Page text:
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April 1, 1995
Maintaining Product Quality
By: Lynn A. Kuntz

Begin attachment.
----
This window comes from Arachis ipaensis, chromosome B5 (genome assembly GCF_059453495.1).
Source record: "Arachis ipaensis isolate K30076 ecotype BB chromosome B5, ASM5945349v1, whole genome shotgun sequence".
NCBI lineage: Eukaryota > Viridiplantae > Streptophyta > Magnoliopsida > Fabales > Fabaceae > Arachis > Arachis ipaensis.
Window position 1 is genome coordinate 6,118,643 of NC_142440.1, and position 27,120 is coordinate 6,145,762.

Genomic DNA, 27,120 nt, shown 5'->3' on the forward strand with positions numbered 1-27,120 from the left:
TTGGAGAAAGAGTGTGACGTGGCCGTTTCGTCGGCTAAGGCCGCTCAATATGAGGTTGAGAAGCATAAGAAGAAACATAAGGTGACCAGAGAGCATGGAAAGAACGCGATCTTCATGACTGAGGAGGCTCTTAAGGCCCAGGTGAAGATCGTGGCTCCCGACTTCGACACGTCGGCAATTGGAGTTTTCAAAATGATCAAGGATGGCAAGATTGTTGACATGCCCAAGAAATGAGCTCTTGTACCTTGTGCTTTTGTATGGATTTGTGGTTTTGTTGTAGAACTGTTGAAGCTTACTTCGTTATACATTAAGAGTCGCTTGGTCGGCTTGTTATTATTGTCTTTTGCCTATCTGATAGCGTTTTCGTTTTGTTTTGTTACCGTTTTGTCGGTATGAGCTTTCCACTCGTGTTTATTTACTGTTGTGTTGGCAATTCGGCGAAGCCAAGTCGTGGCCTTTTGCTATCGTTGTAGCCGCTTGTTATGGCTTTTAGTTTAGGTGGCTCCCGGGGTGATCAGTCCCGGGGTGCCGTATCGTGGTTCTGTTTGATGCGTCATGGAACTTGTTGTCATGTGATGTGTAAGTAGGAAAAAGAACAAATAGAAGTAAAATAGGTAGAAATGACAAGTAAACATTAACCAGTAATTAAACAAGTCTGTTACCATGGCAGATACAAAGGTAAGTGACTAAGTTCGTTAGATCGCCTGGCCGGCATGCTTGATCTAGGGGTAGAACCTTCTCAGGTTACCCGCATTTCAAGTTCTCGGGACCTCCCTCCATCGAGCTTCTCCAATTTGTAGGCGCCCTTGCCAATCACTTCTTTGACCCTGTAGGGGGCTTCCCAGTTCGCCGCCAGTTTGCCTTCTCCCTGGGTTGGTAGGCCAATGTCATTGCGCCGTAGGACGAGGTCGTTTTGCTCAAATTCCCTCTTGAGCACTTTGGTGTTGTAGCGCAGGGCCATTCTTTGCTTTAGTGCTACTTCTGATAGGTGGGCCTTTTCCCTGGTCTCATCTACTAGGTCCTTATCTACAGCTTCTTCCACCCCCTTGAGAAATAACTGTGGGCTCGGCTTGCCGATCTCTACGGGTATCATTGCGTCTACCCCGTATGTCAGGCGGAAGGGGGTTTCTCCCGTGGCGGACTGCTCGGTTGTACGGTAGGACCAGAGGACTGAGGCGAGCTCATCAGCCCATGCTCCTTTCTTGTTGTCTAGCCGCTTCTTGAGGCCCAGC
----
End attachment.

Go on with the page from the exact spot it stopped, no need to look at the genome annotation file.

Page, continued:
As science continues to establish links between nutrition and health, consumers have become more inclined to choose nutrient-dense foods. At the same time, every food product now boldly exhibits a Nutrition Facts panel. So consumers can easily choose products that give them more nutritional bang for the buck. With nutrient density as a consumer-positive attribute, food companies are looking to increase product appeal by maximizing nutrient levels through fortification. With fortification, however, getting the product, as well as the "Facts," right requires more than plunking a vitamin pill in each batch. Designing fortified foods presents the food technologist with two major challenges: making certain that the finished product contains the nutrients required, and that the nutrients do not cause an undesirable effect in the finished product. It shouldn't come as a surprise to anyone familiar with food formulation that food ingredients, vitamins and minerals may change due to the product environment, the process and time, or they may cause some other product attribute to change - often for the worse. To complicate the procedure, vitamins and minerals come in different forms, and that can affect the end result. The forms range from different isomers to different compounds and different formats, such as encapsulation. Even a simple fortification project, like a vitamin C-enriched juice beverage, is not necessarily a piece of cake.In the beginningDesigning the product first and then deciding to fortify invites potential problems. The first step should be to determine what nutrients are wanted and at what levels. With some products, such as egg noodles, the types and levels of enrichment are mandated by the government. However, often fortification is at the discretion of the designer - or the marketing department. Setting realistic goals at the onset of a project can save a lot of headaches later. "Manufacturers need a rationale or philosophy behind product fortification," says Howard Gordon, senior technical service manager, Roche Vitamins & Fine Chemicals, Nutley, NJ. "The type and usage of the product helps determine the types of nutrients added and the appropriate targets - meal replacement, energy bar, and so on." "When we talk to companies about fortification, we look at it from two angles: where the science is, and where the supplement market is," adds Amanda O'Brien, marketing manager of Roche's food ingredient division industry unit. "We look at what nutrients people are interested in and the actual dietary intake. We look for data showing that people aren't eating the required amounts of essential nutrients from foods alone. Then we look at the products being designed and make recommendations." The level of fortification used affects a number of factors, including label statements, toxicity, economics, and the quality of the finished product. From a cost standpoint, the more fortification used, the more expensive it is. From a nutrient standpoint, in many cases, what the body doesn't use, it eliminates. Toxicity issues mainly involve mega-doses, which are not feasible in food fortification; here you are looking at percentages of the Daily Value. That brings us back to the initial problems. How does the presence and the level of a specific nutrient affect the product, and how does one make certain the label claim is met?A level playing field Now that the NLEA has mandated listing nutrient levels, ensuring that the finished product meets the label claims is critical. Minerals are easy to work with in this respect; once they're in, they don't go anywhere. Put 3 mg of a mineral per serving in a product at the beginning and - barring any special circumstances, like drip loss - an assay shows 3 mg after both the process and storage. Not so for vitamins. The fat-soluble vitamins (A, D, E and K) suffer substantial losses when heated in the presence of oxygen. Vitamin B1 (thiamin) degrades with heat. Vitamin B2 (riboflavin) will degrade somewhat with heat, but is much more prone to deterioration with exposure to light. Vitamin C is easily oxidized, and this can be accelerated by conditions such as temperature and pH. To compensate for these losses, the fortification industry works with overages. A certain percentage over the label amount is added so the finished product maintains the required level. The level required depends on several factors that relate to the degree and duration of exposure to the harmful conditions, both in processing and throughout the subsequent shelf life. Sometimes the process destroys the vitamin. "There's a lot of interest in fortifying baked products," notes Audra Davies, eastern regional manager, nutritional products division, Watson Foods, West Haven, CT. "Some of the bread processors have come out with calcium- and iron-fortified breads. But in terms of vitamin fortification, the biggest challenge is to have vitamin C survive the baking process. Some encapsulated versions offer moderate heat protection, but I haven't seen one that is a true survivor of the baking process. In addition, the mixing protocol may damage the coating." When foods must undergo heat processes, using the high-temperature, short-time processes retains more vitamins. Limiting the exposure to oxygen also helps. Retorted and aseptic products maintain vitamin C fairly well throughout the product's shelf life. "Most of these products have very little or no headspace," points out Pete de la Teja, manager, technical services, Takeda USA, Inc., Orangeburg, NY. "The culprit is vitamin C deterioration is oxygen. If you minimize the oxygen, you'll retain more of the vitamin C through the process. In a beverage with 5 ml versus 1 ml headspace, if all else is equal, the one with less headspace will be more stable." When feasible, manufacturers use a two-step addition process. The cereal industry uses this technique extensively. The stable vitamins are generally added at the beginning of the mix. After the cooking or baking process, the less stable vitamins are sprayed onto the cereal. "We have always recommended that you spray onto hot cereal and that you use a carbohydrate system in the spray," says Gordon. "Most of the water flashes off because you're applying it right as the product comes out of the oven and it's very hot. The carbohydrate that remains provides a coating that seals out the air, protecting the vitamin A." While this technique works well for products such as cereal, with a high surface-area-to-volume ratio, it would not work for standard baked goods like breads or cookies. The amount of moisture required to provide a significant vitamin dose would be too high. In cases where a filling or topping is added after the heat process, such as an icing or a donut glaze, it can make sense to add the sensitive vitamins to that component of the food. In addition, any vitamin acting as an antioxidant - especially vitamins A, C (ascorbic acid) and E (tocopherols) - does so by becoming oxidized. Once oxidized, the vitamin activity is destroyed. Proper dispersion of the vitamins and minerals ensures that products meet label claims. While from a stability standpoint added the supplements as late as possible decreases deterioration, it increases the risk that they may be poorly dispersed. Ingredients used at low levels - such as folic acid, biotin and selenium - can be difficult to disperse. Using premixes helps distribute such nutrients. In addition, some of the smaller ingredients can be plated on a carrier like mannitol or maltodextrin to increase the mass, giving better distribution. "You must control granulation and density to avoid de-mixing or segregation upon storage or shipment," warns de la Teja. "This is important to keep a homogeneous content throughout the product. With a liquid, the particle size becomes an issue if it is too fine. Then solubility can be a problem. It may cause lumps or dust." Packaging is another area that must be addressed in terms of vitamin stability. Oxygen and light barriers help ensure long-term stability of sensitive vitamins.Good form These considerations are only the tip of the fortification iceberg. Vitamins and minerals used for food fortification are not simple molecules and elements. The actual compounds used differ in their characteristics, including stability, solubility, bioavailability, reactivity and more. Vitamin E comes from natural or synthetic sources. Natural tocopherol consists of a mixture of four different molecules with similar structures - d-alpha, d-beta, d-gamma and d-delta. They differ from each other by the number and position of the methyl groups on the aromatic ring. All have some degree of vitamin E activity, with the d-alpha form, usually referred to as natural vitamin E, showing the highest level. This form also exhibits the highest level of bioavailability. Synthetic tocopherols, designated by the prefix dl, consist of eight stereoisomers, only one of which is molecularly identical to alpha tocopherol. "We tend to use the synthetic form, dl-alpha tocopherol acetate, especially in dry mixes," notes Ram Chaudhari, Ph.D., vice president and director of R&D at Fortitech, Inc., Schenectady, NY. "The vitamin E is much more stable, and that's what you need to retain the correct levels over a six-month or one-year storage." Solubility of vitamins and minerals can affect how well they are dispersed through a liquid. This may change with the product matrix, including pH or the presence of complexing agents. Many mineral salts exhibit poor solubility, which can create both processing and finished-product problems. For example, calcium is added to foods as a mineral salt. Several compounds are available, including calcium carbonate, chloride, citrate, lactate and the phosphates. These exhibit different characteristics in terms of solubility and bioavailability, as well as calcium density (amount of calcium per equivalent weight). Calcium citrate, for instance, is more soluble and, in theory, more bioavailable then either calcium phosphate or calcium carbonate. When designing products, technologists often use bioavailability as one of the major criteria for selection of fortification compounds. Some debate exists as to how much emphasis this should be given in most food products. There is no argument that in foods designed to provide optimal nutrition, such as baby formula, bioavailability is a top priority. But this may not hold true for mainstream fortified foods, especially since bioavailability is often coupled with increased reactivity. "You've got to be very careful when you talk about bioavailability," cautions Gordon. "For example, there have been a number of studies that have shown that even when you use the most bioavailable iron salts, depending on how you process the food product containing them, you can greatly affect the bioavailability of the mineral. "I recall a couple of papers where the researchers looked at several different calcium salts," Gordon adds. "They found that when the calcium salts were consumed with food, they were all bioequivalent, whether calcium carbonate or any of the gluconates. Taken by themselves as supplements, bioavailability of the compound alone does matter, but that's not the way we normally get our nutrition. It's hard to talk about bioavailability in foods because you are not talking about an individual compound; you're normally talking about nutrients consumed as part of a whole meal." In one paper, Charles Y. C. Pak, M.D., of the University of Texas Southwestern Medical Center at Dallas, and Louis V. Avioli, M.D., of the Washington University School of Medicine, St. Louis, proposed several food-related interactions with calcium absorption. These included foods that change the pH, those that affect the secretion of gastric juices, and those containing anions that affect calcium availability. More studies are probably required to resolve this controversy, but from a product designer's viewpoint, it brings up another issue: What's good for the human body isn't necessarily good for the food product.Fortification FX What happens to the food product itself when various nutrients are added? Several consequences can occur. Some are positive, but a number are quite detrimental to the finished product. The effects can vary widely depending on the product matrix, the characteristics desired, and the type and level of the nutrient added. Color and appearance. Adding nutrients may affect product appearance in several ways. It may contribute a distinctive color. It can take part in a reaction that changes the color of a product. It can also affect the clarity of a product. Consider the list of approved, non-certified colorants. Both beta-carotene and riboflavin appear on the list. When used for fortification, they still have their colorant properties. The degree and desirability of that effect varies with the level used and with the food product. Put them in a white or colorless matrix, such as Cream of Wheat, and based on the level, the product will be cream to bright orange. In a dark product, the color may be difficult to detect. Often the color produced by a required level gives the desired color, as in an orange beverage or a corn muffin. Altering this effect is difficult. Roche has developed a form of beta-carotene that minimizes color in many applications. It still can impart detectable color in certain products, such as a white cake mix. It consists of beta-carotene beadlets, compounded with fructose, fish gelatin, corn starch, glycerol and natural antioxidants. According to O'Brien, the beadlets may appear as tiny, reddish-orange specks in a product, but they will not impart color to the overall product. Some nutrients can change product color by reacting with other ingredients. Ascorbic acid is a good reducing agent. Some of the certified dyes are sensitive to reducing agents and will fade when the product contains high levels of vitamin C. Vitamin C and iron may react to create a grayish tinge in cereal products such as oatmeal. "Often the minerals induce reactions - generally oxidation-type reactions - especially iron or copper ions," says Davies. "If you expose the product to high levels of moisture and oxygen and you start catalyzing a lot of reactions during processing, certain vitamins are more prone to oxidation reactions. Some of the color difficulties encountered with vitamins may be attributed to these oxidation reactions." Solubility of mineral salts can affect a product's appearance. A clear liquid requires a highly soluble form or the product will appear hazy when the mineral is suspended. If the mineral is not in suspension, a sediment may form when using a less soluble or insoluble form. These problems increase with the level, so solubility can have a significant impact when adding minerals with a fairly high dosage, such as calcium, magnesium and phosphorus. "We have worked with micronizing calcium. It helps suspend the calcium, but it doesn't increase the solubility," notes Chaudhari. "It may product a milky appearance, but it doesn't settle out at the bottom." Flavor. As with color, flavors can come from the vitamin or mineral itself, or from some reaction promoted by the fortification. Thiamin is probably the worst culprit for contributing off-flavors. It contains sulfur, which promotes a characteristic "eggy" odor and flavor. Some minerals, such as iron and copper, create metallic notes at high levels. The impact of these flavors varies with the level and is more noticeable in delicately flavored products. Some ingredients, such as chocolate or whole grains, are fairly successful at masking these off-flavors. "I've heard people claim that if B1 were removed from bread products, the bread wouldn't taste or smell the same," says Gordon. "It has become so entrenched in the makeup and it fits in with the overall flavor, so it's a positive. Normally the flavor of even a very small amount comes through and can be surprisingly intense. That points out the need for deciding the necessary nutritional profile and designing a product to accomplish the goals. "Two B1 products are used: thiamin mononitrate and thiamin hydrochloride," Gordon continues. "But as far as flavor problems, they are essentially equivalent. A coated version gives some protection from the flavor, as long as you don't dissolve the coating. Even that isn't designed specifically to prevent flavor problems. It was designed for dry mixes to separate ingredients physically in order to avoid reactions." Often nutrients cause reactions that lead to off-flavors. One of the more common is the catalyzation of fat rancidity by metal ions. Encapsulation and the addition of oxygen scavengers can be used to reduce the propensity of the reaction. The more bioavailable the compound is, however, the more likely the oxidative reactions are to occur as well. This is one time when bioactivity and finished product quality can be at cross purposes. Ferric orthophosphate, with relatively low bioavailability, is often used for fortification because of its low reactivity. "There is often a happy medium," says Chaudhari. "Copper sulfate often causes rancidity problems, especially in milk-based products. Copper gluconate works fairly well, based on the feedback we've been getting. With magnesium, you have the same situation. The oxide form is not very soluble, so it is less reactive. But the sulfate is much more reactive and tends to form compounds that produce off-flavors." Texture. Less soluble forms of many of the minerals, such as calcium carbonate, may come across as gritty, especially in liquids. Also, reactions can cause precipitates to form and appear as floc. "If you are working with a high-protein beverage with a pasteurization step, depending on the type or the form of the mineral, sometimes you can end up with textural changes," says Davies. "Some of the meal-replacement beverages containing caseinate, for example, can sometimes be very sensitive to the presence of minerals, which may induce protein coagulation."Wrap it up Encapsulation is one method commonly used to protect vitamins and minerals from deteriorating or causing problems. Depending on the material, this can work for products that are not heated over 250 degrees Fahrenheit. Below that, encapsulation can prevent interactions and deterioration of oxygen-sensitive nutrients. Depending on the product characteristics, the encapsulate must offer different barrier properties. Different levels of encapsulation can be used, depending on the process conditions and the environment. "We usually use mono- and diglycerides as encapsulates," says Chaudhari. "We may use a cellulose-based encapsulate for higher-heat applications. The fat-based coating will melt over 195 degrees Fahrenheit to 200 degrees Fahrenheit. Another problem with lipid encapsulates is that they may float on the surface of a liquid product." Typically only the problematic ingredients are encapsulated. Iron and thiamin are likely candidates. Encapsulating the entire premix would be unnecessary and not very cost-effective. "In the past, when fortified foods weren't getting as much of an emphasis in the regular grocery store, processors were primarily interested in providing a good-tasting product," says Davies. "Now they still want to provide a good-tasting product, but they also want to promote some sort of health or nutritional benefit. Taste is still the bottom line, even if the product is fortified. Nobody will buy it if they don't like the quality."Back to top